August Meshspotting round up

August Meshspotting round up

Our meshspotting photo gallery has been filled in August by some fantastic examples of how expanded metal mesh can be used in creative, aesthetic and practical ways.

From bunkers and forts to retail stores, we’ve seen expanded metal used in a range of applications and we hope this provides you with some inspiration for using this versatile material.

It would be great to see further examples of how expanded metal mesh is being used, so if you see it applied in an interesting or unusual way take a snap and send it to: meshspotting@exmesh.co.uk or share on social media, using #meshspotting. More details on our photo competition and how your photo will be used can be found below.

August’s meshspotting entries:

Sports Direct, Gateshead

Expanded metal is a popular choice for shopfitting and interior design. At Sports Direct in Gateshead it has been used to create eye-catching displays for a variety of its products. It’s also been combined with lighting to add another aesthetic element to this display. Find out more about the range of expanded metal most commonly found in retail fit-outs.

View equivalent products: 1280F and 1584F.

Ikea, Gateshead

When it comes to Meshspotting, we often receive a number of examples of expanded metal’s interior and exterior uses but less common is this great example of it being applied to furniture manufacture. Spotted at Ikea, this TV bench is a great showcase for how metal mesh can define light and space.

View equivalent products here.

La Bistro, Leeds

Metal mesh is often used in the hospitality sector to create interesting interior features. At La Bistro in Horsforth, Leeds, expanded metal has been used to create mood lighting effects. More information on applications in shopfitting can be found here.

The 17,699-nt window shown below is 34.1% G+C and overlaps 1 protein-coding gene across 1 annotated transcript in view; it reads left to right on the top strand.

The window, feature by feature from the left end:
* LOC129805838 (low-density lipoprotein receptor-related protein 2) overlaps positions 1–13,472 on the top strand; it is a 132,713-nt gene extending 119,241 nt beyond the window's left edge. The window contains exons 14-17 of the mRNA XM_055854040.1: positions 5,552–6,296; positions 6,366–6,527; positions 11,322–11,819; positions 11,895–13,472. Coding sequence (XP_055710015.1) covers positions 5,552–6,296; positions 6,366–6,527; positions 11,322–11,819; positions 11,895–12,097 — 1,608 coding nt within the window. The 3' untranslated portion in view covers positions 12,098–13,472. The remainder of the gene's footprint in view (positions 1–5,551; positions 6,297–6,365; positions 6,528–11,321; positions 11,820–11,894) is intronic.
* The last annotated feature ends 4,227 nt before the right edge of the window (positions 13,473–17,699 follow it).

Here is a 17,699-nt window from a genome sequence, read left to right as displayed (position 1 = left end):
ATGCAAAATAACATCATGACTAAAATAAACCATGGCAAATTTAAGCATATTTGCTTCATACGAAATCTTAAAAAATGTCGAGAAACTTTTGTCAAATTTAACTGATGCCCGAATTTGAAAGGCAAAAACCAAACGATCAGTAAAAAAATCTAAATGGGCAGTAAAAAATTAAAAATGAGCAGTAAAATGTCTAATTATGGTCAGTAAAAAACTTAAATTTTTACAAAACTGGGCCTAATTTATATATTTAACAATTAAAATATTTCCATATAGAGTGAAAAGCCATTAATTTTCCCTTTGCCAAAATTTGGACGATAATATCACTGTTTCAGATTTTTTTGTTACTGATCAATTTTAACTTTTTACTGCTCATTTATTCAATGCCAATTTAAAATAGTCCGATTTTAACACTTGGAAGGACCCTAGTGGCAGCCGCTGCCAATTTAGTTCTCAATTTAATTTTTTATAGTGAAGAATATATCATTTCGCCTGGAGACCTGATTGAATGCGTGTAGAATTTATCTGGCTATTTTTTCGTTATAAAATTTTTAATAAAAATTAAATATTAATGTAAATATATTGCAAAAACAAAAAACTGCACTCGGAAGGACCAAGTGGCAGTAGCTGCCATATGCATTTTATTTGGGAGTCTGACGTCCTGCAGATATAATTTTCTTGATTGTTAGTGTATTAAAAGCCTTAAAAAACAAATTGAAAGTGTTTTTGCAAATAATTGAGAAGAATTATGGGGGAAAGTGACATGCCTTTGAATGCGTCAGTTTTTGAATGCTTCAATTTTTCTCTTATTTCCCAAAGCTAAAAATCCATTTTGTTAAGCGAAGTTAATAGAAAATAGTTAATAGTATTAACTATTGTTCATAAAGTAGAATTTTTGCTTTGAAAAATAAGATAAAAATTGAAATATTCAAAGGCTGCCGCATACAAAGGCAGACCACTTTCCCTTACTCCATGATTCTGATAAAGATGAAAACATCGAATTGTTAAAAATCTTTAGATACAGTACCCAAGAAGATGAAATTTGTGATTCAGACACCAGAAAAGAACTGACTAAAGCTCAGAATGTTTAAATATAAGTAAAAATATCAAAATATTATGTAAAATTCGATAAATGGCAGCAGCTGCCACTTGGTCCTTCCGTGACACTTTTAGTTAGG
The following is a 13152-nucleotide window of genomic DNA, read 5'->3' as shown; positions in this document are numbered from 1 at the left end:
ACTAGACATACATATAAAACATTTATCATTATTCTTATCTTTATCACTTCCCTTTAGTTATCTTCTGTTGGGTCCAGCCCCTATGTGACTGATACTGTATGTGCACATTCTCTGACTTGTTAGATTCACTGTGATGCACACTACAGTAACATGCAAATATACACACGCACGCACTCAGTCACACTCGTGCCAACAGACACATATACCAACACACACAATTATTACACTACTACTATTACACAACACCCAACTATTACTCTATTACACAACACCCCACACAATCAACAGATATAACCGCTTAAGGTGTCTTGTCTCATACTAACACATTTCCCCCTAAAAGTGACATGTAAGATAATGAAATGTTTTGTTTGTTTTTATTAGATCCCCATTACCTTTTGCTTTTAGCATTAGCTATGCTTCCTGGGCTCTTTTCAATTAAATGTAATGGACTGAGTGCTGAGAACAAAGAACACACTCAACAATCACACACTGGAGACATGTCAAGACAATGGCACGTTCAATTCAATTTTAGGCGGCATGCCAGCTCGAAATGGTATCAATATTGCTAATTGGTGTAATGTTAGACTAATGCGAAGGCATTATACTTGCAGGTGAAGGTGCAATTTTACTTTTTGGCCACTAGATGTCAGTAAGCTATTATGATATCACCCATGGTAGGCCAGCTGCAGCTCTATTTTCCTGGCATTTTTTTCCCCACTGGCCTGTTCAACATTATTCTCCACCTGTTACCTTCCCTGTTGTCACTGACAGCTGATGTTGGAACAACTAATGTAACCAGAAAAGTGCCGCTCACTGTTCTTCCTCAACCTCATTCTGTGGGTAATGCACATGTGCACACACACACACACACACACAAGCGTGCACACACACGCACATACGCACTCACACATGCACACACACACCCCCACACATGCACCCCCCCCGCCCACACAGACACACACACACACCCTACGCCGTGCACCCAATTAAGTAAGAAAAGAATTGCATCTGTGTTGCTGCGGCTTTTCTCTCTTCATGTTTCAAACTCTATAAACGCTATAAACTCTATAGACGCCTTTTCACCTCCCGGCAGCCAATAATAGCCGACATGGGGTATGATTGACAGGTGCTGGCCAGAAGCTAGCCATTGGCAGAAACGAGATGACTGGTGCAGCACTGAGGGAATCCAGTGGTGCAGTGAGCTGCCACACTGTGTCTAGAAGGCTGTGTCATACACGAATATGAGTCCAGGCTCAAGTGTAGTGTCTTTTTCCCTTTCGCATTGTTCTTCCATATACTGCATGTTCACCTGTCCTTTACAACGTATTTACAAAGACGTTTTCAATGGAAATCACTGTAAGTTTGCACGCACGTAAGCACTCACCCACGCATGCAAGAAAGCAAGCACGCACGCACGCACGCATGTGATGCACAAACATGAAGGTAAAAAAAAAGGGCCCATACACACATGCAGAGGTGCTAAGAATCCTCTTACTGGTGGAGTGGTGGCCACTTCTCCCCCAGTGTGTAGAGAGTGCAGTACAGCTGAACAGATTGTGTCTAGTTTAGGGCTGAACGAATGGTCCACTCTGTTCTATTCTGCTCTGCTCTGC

View equivalent products here.

RAF bunker, Newcastle

Durability is a key feature of expanded metal which is why these expanded metal panels have been used to safeguard the air vents at an historic Royal Air Force bunker in Kenton Bar, Newcastle. The site was home to No.13 Group Fighter Command during the Second World War and as part of the UK's air defence system, it played a crucial role in the Battle of Britain.

View equivalent products: 2073F and 2074F.

Fort Zaccarana Or Tonale, Lombardy, Italy

These expanded metal stairs were spotted by Gionata Frigeri at Fort Zaccarana Or Tonale, Lombardy, Italy. The fort was built at the start of the 20th century and played a part in the First World War. It stands at 2,116 metres above sea level and is the highest fort in the region.

Explore the range of expanded metal mesh which can be fabricated for treads and walkways.

View equivalent products: N7478 and 2496.

Our meshspotting initiative showcases the many properties and capabilities of expanded metal mesh, and highlights where and how it is used all over the world. So, next time you spot expanded metal mesh in an interesting application or in an unusual or striking location, why not send a photo through and share it?

We’d love you to take part in our #meshspotting campaign by sharing great pictures of expanded metal mesh via e-mailing us on (meshspotting@exmesh.co.uk) or on social media, using #meshspotting. You can send us the images via our accounts on PinterestTwitter and LinkedIn.

The best photos will be shown on our social media channels, website and e-marketing platforms, including our regular e-newsletter.

Every quarter we will be choosing a winner in the following categories:

  • Most creative application spotted
  • Best photo (composition)
  • Furthest away from Hartlepool (our HQ and the original home of expanded metal manufacturing!)

Follow us on Pinterest, Twitter, and LinkedIn to keep track of our #meshspotting campaign, or to find out more, click here.